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New safety measures to increase project costs: OCS survey

Angela Gismondi
New safety measures to increase project costs: OCS survey

A recent survey by the Ontario Construction Secretariat (OCS) reports health and safety remains a top concern for ICI contractors, but with the recovery now underway in the province, new challenges are emerging that impact cost and productivity.

The Coronavirus Contractors Survey 2: Restart and Recovery was released at the end of May. It is the second in a series of independent surveys conducted by the OCS between May 11 and May 15. About 203 union and non-union small, medium and large ICI firms were surveyed from across Ontario.

“We wanted to see what the chief concerns were of contractors, what the priorities were and what the issues were,” said Robert Bronk, CEO of OCS. “We also wanted to determine what the economic impact would be…and if there are measures that the government can do to assist. Hopefully we’re providing some information that is useful to the industry that people can look at and maybe help to make decisions, anticipate something coming down the road or influence government policy.”

The survey found the top five contractor concerns are ensuring health and safety of workers and staff; maintaining productivity while meeting physical distancing requirements; quick approval of shovel-ready projects; demand for construction and investment in construction; and project cost overruns due to sanitation, safety and social distancing protocols.

Contractors expect PPE and physical distancing requirements to increase project costs by 23 per cent on average and 39 per cent expect physical distancing to have a high impact on project completion times.


At the end of the day, it might actually increase productivity for those contractors who are progressive

— Robert Bronk

Ontario Construction Secretariat


“That’s quite significant and it’s going to have an impact going up the chain to owners and purchasers of construction,” explained Bronk. “They are going to have to look at what they have been budgeting for various projects and perhaps increase their budgets too. Right now, the contractor has been absorbing all these costs which were not factored into their bid prices.”

Bronk said he was pleased that health and safety remains a top priority for the contractors surveyed.

“The employers are truly concerned about their employees and that showed in both surveys,” said Bronk, adding he is curious what impact this will have on injuries on sites.

“Since this started health and safety has been on the forefront of peoples’ minds when they are going to work. They’re focused on it and it will be really interesting to see if the injury rates have gone down.”

Although many contractors are concerned about productivity, he wonders if these new protocols may actually make sites more efficient.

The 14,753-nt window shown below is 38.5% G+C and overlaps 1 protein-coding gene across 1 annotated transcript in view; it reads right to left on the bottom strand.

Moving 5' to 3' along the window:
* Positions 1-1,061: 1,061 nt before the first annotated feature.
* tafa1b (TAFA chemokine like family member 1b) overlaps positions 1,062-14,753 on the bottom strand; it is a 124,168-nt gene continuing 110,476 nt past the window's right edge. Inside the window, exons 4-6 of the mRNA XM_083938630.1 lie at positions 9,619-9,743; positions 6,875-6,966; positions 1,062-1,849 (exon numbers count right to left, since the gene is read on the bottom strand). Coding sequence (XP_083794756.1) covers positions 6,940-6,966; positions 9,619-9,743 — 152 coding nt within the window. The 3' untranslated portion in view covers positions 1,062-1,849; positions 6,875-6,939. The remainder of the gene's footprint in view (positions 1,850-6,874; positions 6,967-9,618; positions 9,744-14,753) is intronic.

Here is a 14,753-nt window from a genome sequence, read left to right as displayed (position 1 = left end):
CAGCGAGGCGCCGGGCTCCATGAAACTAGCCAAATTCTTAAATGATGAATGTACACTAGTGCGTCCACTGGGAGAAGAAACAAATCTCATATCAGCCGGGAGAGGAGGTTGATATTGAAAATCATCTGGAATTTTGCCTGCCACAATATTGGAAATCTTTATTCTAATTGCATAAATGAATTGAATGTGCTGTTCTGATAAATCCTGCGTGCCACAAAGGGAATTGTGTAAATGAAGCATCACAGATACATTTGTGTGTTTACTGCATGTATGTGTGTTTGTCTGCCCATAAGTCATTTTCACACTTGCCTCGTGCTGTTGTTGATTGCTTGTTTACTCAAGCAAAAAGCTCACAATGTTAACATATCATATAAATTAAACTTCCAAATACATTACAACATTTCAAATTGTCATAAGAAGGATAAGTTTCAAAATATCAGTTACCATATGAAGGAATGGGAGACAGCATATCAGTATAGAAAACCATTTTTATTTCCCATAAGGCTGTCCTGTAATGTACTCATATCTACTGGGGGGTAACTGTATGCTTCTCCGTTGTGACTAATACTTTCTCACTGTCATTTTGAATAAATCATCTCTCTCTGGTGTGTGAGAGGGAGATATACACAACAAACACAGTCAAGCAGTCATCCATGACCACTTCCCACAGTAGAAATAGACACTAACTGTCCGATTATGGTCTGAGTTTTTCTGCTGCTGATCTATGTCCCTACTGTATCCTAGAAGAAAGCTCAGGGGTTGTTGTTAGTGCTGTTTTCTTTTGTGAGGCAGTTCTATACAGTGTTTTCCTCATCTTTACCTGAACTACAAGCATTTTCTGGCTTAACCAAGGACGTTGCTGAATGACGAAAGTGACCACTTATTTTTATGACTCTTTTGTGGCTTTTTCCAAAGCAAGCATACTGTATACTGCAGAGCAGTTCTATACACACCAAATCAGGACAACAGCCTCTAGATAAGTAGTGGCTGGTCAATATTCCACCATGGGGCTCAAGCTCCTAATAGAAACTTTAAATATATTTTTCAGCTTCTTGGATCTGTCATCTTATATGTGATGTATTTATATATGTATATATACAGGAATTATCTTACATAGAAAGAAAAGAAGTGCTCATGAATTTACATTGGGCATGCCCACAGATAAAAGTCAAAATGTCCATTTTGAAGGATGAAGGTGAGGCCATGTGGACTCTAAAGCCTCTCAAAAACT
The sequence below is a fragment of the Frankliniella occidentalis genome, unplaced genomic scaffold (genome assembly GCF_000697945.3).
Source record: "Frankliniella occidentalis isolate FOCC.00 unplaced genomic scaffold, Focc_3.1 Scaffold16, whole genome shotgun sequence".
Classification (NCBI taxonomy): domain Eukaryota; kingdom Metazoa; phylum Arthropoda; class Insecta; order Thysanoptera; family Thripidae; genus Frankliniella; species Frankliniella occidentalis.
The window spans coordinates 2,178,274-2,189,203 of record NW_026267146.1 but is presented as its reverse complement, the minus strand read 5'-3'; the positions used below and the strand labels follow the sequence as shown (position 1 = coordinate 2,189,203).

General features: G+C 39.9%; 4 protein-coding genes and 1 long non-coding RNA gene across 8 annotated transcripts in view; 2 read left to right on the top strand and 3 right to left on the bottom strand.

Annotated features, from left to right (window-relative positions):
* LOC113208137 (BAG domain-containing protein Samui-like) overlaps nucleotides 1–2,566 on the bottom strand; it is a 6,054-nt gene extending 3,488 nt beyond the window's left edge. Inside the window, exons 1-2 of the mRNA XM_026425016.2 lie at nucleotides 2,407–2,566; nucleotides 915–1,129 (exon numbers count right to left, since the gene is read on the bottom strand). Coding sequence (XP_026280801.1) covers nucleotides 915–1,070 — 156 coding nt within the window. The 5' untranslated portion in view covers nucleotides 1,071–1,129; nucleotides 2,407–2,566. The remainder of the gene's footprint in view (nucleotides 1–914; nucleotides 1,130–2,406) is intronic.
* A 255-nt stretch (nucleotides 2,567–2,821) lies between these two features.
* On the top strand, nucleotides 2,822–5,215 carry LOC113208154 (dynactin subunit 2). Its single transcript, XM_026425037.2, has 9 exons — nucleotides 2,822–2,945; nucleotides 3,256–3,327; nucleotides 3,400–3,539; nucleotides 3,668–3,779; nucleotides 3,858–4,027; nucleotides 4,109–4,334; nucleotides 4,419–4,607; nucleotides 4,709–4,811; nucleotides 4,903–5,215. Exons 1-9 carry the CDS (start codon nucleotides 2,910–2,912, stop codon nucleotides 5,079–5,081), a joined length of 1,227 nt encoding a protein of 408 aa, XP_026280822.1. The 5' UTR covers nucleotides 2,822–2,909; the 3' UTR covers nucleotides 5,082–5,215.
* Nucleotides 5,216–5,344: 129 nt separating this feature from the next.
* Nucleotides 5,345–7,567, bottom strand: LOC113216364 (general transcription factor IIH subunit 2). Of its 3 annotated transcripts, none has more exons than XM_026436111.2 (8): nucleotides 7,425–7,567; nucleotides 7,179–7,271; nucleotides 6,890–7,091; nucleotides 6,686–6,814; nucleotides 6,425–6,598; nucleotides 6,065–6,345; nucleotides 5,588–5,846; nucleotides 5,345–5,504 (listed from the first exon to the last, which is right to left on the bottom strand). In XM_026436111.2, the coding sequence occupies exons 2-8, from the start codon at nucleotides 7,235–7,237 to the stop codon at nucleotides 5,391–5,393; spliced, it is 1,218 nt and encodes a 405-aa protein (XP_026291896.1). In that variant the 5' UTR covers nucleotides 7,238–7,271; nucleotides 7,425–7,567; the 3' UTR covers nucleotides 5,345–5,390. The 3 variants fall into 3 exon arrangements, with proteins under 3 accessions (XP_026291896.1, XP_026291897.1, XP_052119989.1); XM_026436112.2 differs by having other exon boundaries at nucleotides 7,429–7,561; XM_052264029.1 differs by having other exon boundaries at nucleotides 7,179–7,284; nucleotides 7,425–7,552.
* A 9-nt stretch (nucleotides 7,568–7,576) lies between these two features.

“You have to be more intentional on who is where and when and that means better or improved project management and planning,” said Bronk. “At the end of the day it might actually increase productivity for those contractors who are progressive and see this opportunity.”

In terms of the financial impact of coronavirus on the construction industry, the survey found nearly three-quarters (73 per cent) of firms expect less revenue in 2020 than last year and annual revenue is expected to decline by 26 per cent on average.

Seventeen per cent of contractors doubt that they will be able to survive over the long term and nine per cent of firms are considering mergers/acquisitions to stay alive. Forty per cent of firms say they will need government support to stay in business. That number was 56 per cent in the first survey.

“There may need to be some discussions with the appropriate government organizations whether that’s federal or provincial or both in addressing that situation,” Bronk said.

According to the survey, more than six in 10 contractors are still reporting the pandemic is causing medium to high impact on the supply chain, leaving 62 per cent of contractors planning to source more material locally or domestically.

“There could be a crunch in the fall in terms of cash flow,” Bronk noted. “When you start a new project you generally don’t get paid for 60 days, but now you haven’t worked in two months… so even though there might be new projects starting, there might be cash flow issues with contractors because the money is coming down the road.”

Eighty-six per cent of firms surveyed have capacity to take on new shovel-ready projects, but 35 per cent expect it to take at least six months to get back to business-as-usual.

Innovation is really important during times like this, said Bronk, adding the often-used lowest bid procurement method needs to change. He recommended the Qualifications Based Selection method where price is a factor but so is innovation and experience.

“With lowest bid, you’ve shaved your profit margin down to the bare minimum so you can’t do something innovative because if it doesn’t work your profit margin is gone,” said Bronk.

“You’re going to have to allow for firms to innovate and say ‘this is the new normal how can we adjust.’ They need to be able to experiment and try something new.”


Follow the author on Twitter @DCN_Angela.

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